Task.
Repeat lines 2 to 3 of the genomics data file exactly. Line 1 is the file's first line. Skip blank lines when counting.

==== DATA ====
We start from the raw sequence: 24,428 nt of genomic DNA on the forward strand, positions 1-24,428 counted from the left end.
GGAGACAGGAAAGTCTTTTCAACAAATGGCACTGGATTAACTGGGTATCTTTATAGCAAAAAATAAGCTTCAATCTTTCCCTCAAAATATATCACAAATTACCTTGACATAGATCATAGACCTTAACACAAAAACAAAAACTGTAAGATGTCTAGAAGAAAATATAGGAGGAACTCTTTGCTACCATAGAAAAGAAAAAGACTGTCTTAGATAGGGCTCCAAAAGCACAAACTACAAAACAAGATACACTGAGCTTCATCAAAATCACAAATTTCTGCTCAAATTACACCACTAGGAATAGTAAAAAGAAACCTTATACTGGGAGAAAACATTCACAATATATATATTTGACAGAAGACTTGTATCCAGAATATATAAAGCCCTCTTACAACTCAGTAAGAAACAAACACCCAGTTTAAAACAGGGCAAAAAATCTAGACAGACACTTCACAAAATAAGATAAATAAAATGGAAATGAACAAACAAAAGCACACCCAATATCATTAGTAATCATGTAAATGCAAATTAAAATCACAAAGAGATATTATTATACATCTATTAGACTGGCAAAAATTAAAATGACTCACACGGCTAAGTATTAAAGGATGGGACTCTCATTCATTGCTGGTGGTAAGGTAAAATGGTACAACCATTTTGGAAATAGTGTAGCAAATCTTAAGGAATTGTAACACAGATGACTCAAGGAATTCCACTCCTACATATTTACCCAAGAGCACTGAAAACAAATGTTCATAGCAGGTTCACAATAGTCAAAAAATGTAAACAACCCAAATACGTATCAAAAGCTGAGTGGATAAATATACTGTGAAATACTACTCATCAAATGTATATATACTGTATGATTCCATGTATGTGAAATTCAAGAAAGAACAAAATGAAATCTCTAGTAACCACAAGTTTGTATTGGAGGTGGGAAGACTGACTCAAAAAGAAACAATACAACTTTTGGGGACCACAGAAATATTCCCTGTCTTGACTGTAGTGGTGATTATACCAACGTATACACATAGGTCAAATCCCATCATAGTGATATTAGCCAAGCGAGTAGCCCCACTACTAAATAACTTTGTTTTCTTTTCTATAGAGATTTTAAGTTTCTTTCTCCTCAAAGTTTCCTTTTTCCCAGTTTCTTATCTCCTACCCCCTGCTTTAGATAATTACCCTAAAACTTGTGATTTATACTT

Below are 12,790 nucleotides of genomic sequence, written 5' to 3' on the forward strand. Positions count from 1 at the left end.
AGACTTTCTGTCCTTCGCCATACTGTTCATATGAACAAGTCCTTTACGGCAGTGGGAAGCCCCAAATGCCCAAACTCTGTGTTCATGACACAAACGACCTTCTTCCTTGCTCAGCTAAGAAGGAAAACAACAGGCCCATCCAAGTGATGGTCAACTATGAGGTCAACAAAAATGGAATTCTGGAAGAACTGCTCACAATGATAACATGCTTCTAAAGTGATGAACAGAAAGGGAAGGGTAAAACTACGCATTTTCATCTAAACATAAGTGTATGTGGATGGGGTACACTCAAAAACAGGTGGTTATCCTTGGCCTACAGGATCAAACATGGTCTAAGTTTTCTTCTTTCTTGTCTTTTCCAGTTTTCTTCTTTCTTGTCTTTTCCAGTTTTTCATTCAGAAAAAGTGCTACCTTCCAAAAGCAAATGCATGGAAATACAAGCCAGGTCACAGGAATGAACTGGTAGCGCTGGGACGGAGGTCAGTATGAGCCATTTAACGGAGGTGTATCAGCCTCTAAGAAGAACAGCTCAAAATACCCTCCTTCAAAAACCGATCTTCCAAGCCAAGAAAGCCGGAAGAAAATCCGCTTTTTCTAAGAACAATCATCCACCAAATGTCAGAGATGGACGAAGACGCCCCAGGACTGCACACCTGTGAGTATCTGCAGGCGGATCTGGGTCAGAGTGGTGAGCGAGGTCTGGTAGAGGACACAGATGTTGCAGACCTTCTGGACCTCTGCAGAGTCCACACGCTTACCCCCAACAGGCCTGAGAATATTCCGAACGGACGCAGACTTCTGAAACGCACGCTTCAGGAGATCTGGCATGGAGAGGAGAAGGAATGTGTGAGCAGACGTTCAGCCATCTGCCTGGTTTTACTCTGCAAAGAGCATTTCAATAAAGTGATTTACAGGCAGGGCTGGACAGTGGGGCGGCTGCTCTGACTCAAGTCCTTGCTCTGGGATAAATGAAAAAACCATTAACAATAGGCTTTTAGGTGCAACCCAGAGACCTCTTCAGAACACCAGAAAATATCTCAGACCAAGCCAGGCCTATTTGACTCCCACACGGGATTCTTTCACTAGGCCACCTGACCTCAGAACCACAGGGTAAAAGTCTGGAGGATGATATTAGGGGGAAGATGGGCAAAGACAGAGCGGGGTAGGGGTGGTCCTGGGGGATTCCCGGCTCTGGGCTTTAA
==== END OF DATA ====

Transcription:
GGAGACAGGAAAGTCTTTTCAACAAATGGCACTGGATTAACTGGGTATCTTTATAGCAAAAAATAAGCTTCAATCTTTCCCTCAAAATATATCACAAATTACCTTGACATAGATCATAGACCTTAACACAAAAACAAAAACTGTAAGATGTCTAGAAGAAAATATAGGAGGAACTCTTTGCTACCATAGAAAAGAAAAAGACTGTCTTAGATAGGGCTCCAAAAGCACAAACTACAAAACAAGATACACTGAGCTTCATCAAAATCACAAATTTCTGCTCAAATTACACCACTAGGAATAGTAAAAAGAAACCTTATACTGGGAGAAAACATTCACAATATATATATTTGACAGAAGACTTGTATCCAGAATATATAAAGCCCTCTTACAACTCAGTAAGAAACAAACACCCAGTTTAAAACAGGGCAAAAAATCTAGACAGACACTTCACAAAATAAGATAAATAAAATGGAAATGAACAAACAAAAGCACACCCAATATCATTAGTAATCATGTAAATGCAAATTAAAATCACAAAGAGATATTATTATACATCTATTAGACTGGCAAAAATTAAAATGACTCACACGGCTAAGTATTAAAGGATGGGACTCTCATTCATTGCTGGTGGTAAGGTAAAATGGTACAACCATTTTGGAAATAGTGTAGCAAATCTTAAGGAATTGTAACACAGATGACTCAAGGAATTCCACTCCTACATATTTACCCAAGAGCACTGAAAACAAATGTTCATAGCAGGTTCACAATAGTCAAAAAATGTAAACAACCCAAATACGTATCAAAAGCTGAGTGGATAAATATACTGTGAAATACTACTCATCAAATGTATATATACTGTATGATTCCATGTATGTGAAATTCAAGAAAGAACAAAATGAAATCTCTAGTAACCACAAGTTTGTATTGGAGGTGGGAAGACTGACTCAAAAAGAAACAATACAACTTTTGGGGACCACAGAAATATTCCCTGTCTTGACTGTAGTGGTGATTATACCAACGTATACACATAGGTCAAATCCCATCATAGTGATATTAGCCAAGCGAGTAGCCCCACTACTAAATAACTTTGTTTTCTTTTCTATAGAGATTTTAAGTTTCTTTCTCCTCAAAGTTTCCTTTTTCCCAGTTTCTTATCTCCTACCCCCTGCTTTAGATAATTACCCTAAAACTTGTGATTTATACTT

Below are 12,790 nucleotides of genomic sequence, written 5' to 3' on the forward strand. Positions count from 1 at the left end.